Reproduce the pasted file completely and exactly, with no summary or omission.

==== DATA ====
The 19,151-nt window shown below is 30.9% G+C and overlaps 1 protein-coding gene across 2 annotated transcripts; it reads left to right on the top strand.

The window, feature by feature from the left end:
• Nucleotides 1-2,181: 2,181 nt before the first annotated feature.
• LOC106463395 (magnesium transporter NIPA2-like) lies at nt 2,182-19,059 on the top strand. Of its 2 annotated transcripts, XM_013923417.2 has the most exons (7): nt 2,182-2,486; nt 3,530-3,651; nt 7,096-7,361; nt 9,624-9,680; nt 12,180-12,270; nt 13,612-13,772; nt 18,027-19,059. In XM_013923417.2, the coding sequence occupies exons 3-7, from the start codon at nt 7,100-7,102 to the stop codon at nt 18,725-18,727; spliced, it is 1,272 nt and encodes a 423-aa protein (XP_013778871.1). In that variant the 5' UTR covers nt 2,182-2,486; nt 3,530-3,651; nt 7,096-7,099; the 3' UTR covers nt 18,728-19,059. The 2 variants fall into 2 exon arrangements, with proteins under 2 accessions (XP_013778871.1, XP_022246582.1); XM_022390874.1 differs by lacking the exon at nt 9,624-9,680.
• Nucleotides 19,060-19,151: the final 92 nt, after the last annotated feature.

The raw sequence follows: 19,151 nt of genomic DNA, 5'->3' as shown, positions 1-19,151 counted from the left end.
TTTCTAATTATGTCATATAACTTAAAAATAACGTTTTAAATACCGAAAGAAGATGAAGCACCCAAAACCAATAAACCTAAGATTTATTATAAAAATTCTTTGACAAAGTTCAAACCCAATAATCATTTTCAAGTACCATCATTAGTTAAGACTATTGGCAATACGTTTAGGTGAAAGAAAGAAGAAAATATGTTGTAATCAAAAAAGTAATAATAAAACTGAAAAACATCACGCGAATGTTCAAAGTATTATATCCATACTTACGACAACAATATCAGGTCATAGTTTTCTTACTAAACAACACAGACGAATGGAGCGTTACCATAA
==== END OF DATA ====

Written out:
The 19,151-nt window shown below is 30.9% G+C and overlaps 1 protein-coding gene across 2 annotated transcripts; it reads left to right on the top strand.

The window, feature by feature from the left end:
• Nucleotides 1-2,181: 2,181 nt before the first annotated feature.
• LOC106463395 (magnesium transporter NIPA2-like) lies at nt 2,182-19,059 on the top strand. Of its 2 annotated transcripts, XM_013923417.2 has the most exons (7): nt 2,182-2,486; nt 3,530-3,651; nt 7,096-7,361; nt 9,624-9,680; nt 12,180-12,270; nt 13,612-13,772; nt 18,027-19,059. In XM_013923417.2, the coding sequence occupies exons 3-7, from the start codon at nt 7,100-7,102 to the stop codon at nt 18,725-18,727; spliced, it is 1,272 nt and encodes a 423-aa protein (XP_013778871.1). In that variant the 5' UTR covers nt 2,182-2,486; nt 3,530-3,651; nt 7,096-7,099; the 3' UTR covers nt 18,728-19,059. The 2 variants fall into 2 exon arrangements, with proteins under 2 accessions (XP_013778871.1, XP_022246582.1); XM_022390874.1 differs by lacking the exon at nt 9,624-9,680.
• Nucleotides 19,060-19,151: the final 92 nt, after the last annotated feature.

The raw sequence follows: 19,151 nt of genomic DNA, 5'->3' as shown, positions 1-19,151 counted from the left end.
TTTCTAATTATGTCATATAACTTAAAAATAACGTTTTAAATACCGAAAGAAGATGAAGCACCCAAAACCAATAAACCTAAGATTTATTATAAAAATTCTTTGACAAAGTTCAAACCCAATAATCATTTTCAAGTACCATCATTAGTTAAGACTATTGGCAATACGTTTAGGTGAAAGAAAGAAGAAAATATGTTGTAATCAAAAAAGTAATAATAAAACTGAAAAACATCACGCGAATGTTCAAAGTATTATATCCATACTTACGACAACAATATCAGGTCATAGTTTTCTTACTAAACAACACAGACGAATGGAGCGTTACCATAA